Monday, October 6, 2014

The Past Within Us (Janae)

Movie Poster (original link here)
It feels like I've been seeing this movie poster (for ‘Rurouni Kenshin: Kyoto Inferno’) everywhere in the city: at 7-11, in the mall, in the train station.  I feel like there must be even more samurai movies in Japan than there are World War II movies in the U.S., and they've enjoyed popularity since the times of Akira Kurosawa.  This particular movie is based on an anime and is loosely set in Meiji era.  I think cultural appreciation has allowed these films to (generally) have an impressive amount of accuracy too.  Traditions like kimono-wearing and kendo are still practiced and respected, especially in schools, so the creators and viewers both have a great appreciation for the history shown in films like these.  This contrasts to what I've heard from some international students about how many of their traditional practices are being looked down upon in their country as backwards and quickly replaced by the modern by anyone with means.

Taiko drums in Akita City.
I've also noticed many different traditional clubs and practices in Japan.  I've seen martial arts demonstrations in the mall and heard students practicing on taiko drums for the festival club, and I have many friends who have joined tea ceremony, calligraphy, flower arranging, kimono, and kendo clubs.  It’s interesting how much more widespread and popular kendo is in Japan compared to something like fencing in the U.S.  And how many clubs for traditional dress do you see in the U.S.?  People are very enthusiastic about and dedicated to keeping traditions alive here. 
Calligraphy-style writing on a shopping bag.
The above two examples just come from traditions I've seen in everyday life here.  Even though in the present day simple font is much more common than the elegant and precise brush strokes of calligraphy, I still see calligraphy inspired fonts on everything from restaurant signs to shopping bags.  I think this means that using calligraphy still makes customers feel that a product or service or event is old-timey and/or authentic, so it’s useful in the present day as a marketing tool.  Do good memories from calligraphy club in high school really influence a person to go to a ramen shop with calligraphy in its title?  I can’t say for sure, but, in any case, I think there is an enormous amount of nostalgia and respect for the past.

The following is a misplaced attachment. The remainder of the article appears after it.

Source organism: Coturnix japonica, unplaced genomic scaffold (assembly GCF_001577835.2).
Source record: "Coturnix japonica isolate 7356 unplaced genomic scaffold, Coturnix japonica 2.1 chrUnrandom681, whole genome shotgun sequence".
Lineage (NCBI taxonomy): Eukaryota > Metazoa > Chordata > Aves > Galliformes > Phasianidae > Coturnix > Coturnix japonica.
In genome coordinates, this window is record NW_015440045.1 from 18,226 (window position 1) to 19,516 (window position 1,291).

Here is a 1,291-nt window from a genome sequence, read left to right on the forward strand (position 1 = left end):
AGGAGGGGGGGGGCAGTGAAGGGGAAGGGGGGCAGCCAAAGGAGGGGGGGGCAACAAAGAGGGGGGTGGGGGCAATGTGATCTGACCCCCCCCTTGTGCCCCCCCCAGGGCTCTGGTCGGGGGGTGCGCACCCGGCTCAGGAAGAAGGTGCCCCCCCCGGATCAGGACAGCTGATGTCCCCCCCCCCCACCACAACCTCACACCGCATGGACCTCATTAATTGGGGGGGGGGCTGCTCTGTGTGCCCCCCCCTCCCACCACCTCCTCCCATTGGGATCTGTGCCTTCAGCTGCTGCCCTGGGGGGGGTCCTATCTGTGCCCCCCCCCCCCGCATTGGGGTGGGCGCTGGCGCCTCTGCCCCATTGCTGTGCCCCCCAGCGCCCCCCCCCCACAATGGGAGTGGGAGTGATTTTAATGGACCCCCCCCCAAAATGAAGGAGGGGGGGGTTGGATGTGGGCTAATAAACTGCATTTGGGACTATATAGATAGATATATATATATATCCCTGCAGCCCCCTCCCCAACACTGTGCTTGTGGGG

I think these references to the past in Japan, whether through samurai movies or calligraphy on shopping bags, also serve to create and nourish a Japanese identity that is often used to support social norms.  The themes of honor and loyalty in samurai films can inspire salarymen to be completely devoted to their company, and the precision and elegance women are taught to wear a kimono correctly with can teach them a traditional Japanese woman ideal that is actually a modern creation itself, constructed from jumbled elements of the past.  It might just be my imagination, but when I look at a lot of old black and white photographs of women wearing everyday kimono, their kimonos sometimes look a little disheveled, or at least not as impeccably perfect in the way that kimono are worn today.  It makes me wonder if this whole idea that everyday kimono must be worn in a very precise fashion, with not a fold out of place because precision is a Japanese value, isn’t one that has been constructed in more modern times.

1 comment:

Crystaline Hoover said...

The point you raise about traditional symbols in marketing is an interesting one. Even though the past may not be quite as important in the US, I think that we have similar things to the calligraphy. A lot of places go for "quaint," aiming for reminiscence of an earlier period when things were simpler and we lived in small, friendly towns. I wonder if the same connotation exists in Japan. What is it about the past that appeals to them?